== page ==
And yet, and yet – the most likely outcome for the UK remains a Norway style deal – something if, when taking into account the 48% who voted to remain and the 52% who voted to leave, would get a very high level of support. We will likely have to trade some financial passporting and definitely the Euro denominated trading in turn for restrictions on migration. We will also have to contribute to the EU budget. But we will be outside the EU.

We will no longer need to fund the CAP – New Zealand abolished agriculture subsidies and saw the farming sector boom. We will be able to control the fisheries in our waters, we will never join the Euro and will be able to determine our policy in myriad other ways.

We will be able to sign our own free trade agreements. This is the key.

I’m a classic liberal. I believe in the primacy of the markets. So to my mind we should unilaterally abolish all tariffs, decreasing cost to consumers and industry in the UK whilst building goodwill with other countries. This would only reduce costs by around 3% – non-tariff barriers remain the real hindrance to trade but this would be a good signal. Tarrifs on agricultural products remain considerably higher – unilaterally abolishing these would grant the triple benefit of reducing UK food costs, improving economies in Africa and decreasing the need for the UK aid budget through trade.

We should aim to have in place before we leave the EU a free trade deal with as many countries as possible. Australia, New Zealand, Canada and Singapore are all obvious first ports of call where the likelihood of a true free trade agreement is high. We can replace the lost GDP from the services, which we will inevitably lose, with increased trade with the rest of the world. A free trade agreement with the USA will likely take longer to negotiate but would be in place before TTIP was ever ratified.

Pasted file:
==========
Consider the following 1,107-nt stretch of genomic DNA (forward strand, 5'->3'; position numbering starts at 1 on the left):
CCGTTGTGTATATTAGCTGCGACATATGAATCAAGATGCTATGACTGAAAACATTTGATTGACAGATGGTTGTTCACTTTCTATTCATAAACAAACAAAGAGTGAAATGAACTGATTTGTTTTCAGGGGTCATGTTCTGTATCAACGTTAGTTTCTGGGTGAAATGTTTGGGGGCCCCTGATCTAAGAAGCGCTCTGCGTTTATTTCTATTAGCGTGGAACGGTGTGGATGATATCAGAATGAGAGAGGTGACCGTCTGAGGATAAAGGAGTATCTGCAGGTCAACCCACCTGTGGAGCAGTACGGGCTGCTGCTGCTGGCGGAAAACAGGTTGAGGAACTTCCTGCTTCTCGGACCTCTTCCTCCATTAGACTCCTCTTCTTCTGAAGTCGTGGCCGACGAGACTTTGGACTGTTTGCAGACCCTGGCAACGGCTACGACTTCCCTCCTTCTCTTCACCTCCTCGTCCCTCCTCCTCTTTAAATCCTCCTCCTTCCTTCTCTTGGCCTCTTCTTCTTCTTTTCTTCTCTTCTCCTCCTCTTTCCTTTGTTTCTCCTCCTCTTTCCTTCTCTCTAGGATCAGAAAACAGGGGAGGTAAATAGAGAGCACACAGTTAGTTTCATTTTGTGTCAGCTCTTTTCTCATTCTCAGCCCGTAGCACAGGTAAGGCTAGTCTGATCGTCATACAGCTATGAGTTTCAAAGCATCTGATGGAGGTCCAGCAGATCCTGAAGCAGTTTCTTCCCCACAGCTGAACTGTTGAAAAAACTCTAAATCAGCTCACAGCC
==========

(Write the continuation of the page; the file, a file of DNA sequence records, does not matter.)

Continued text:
We remain the third largest contributor to NATO, we remain a P5 member of the UN Security Council, a member of the G8 and G20. A member of the Council of Europe, the IMF, the World Bank. We remain the centre of the Commonwealth which could form a new loose free trade area. English is still the most widely spoken international language in the world. The world still revolves around GMT – the easiest way to trade with Asia if you’re based in the US is to go through London for the strong legal system, the timezone, the language. London remains a vibrant, international city.

The short-term is a blip. The short term is always more volatile than the long-term. Many economists think we’re likely to enter recession over the coming year. However, the markets will settle down over a period of weeks. Over a six-month timeframe our deal with the EU will become clearer, pending elections in Germany, France and the Netherlands. Over a one year view we will be able to see how initial efforts at external trade deals are going. Over a ten-year view the impact of our shaking off the shackles of the EU will be clear as our growth rate continues to outstrip the EU.

We remain a vibrant economy with a huge deal going for us. The end is not nigh.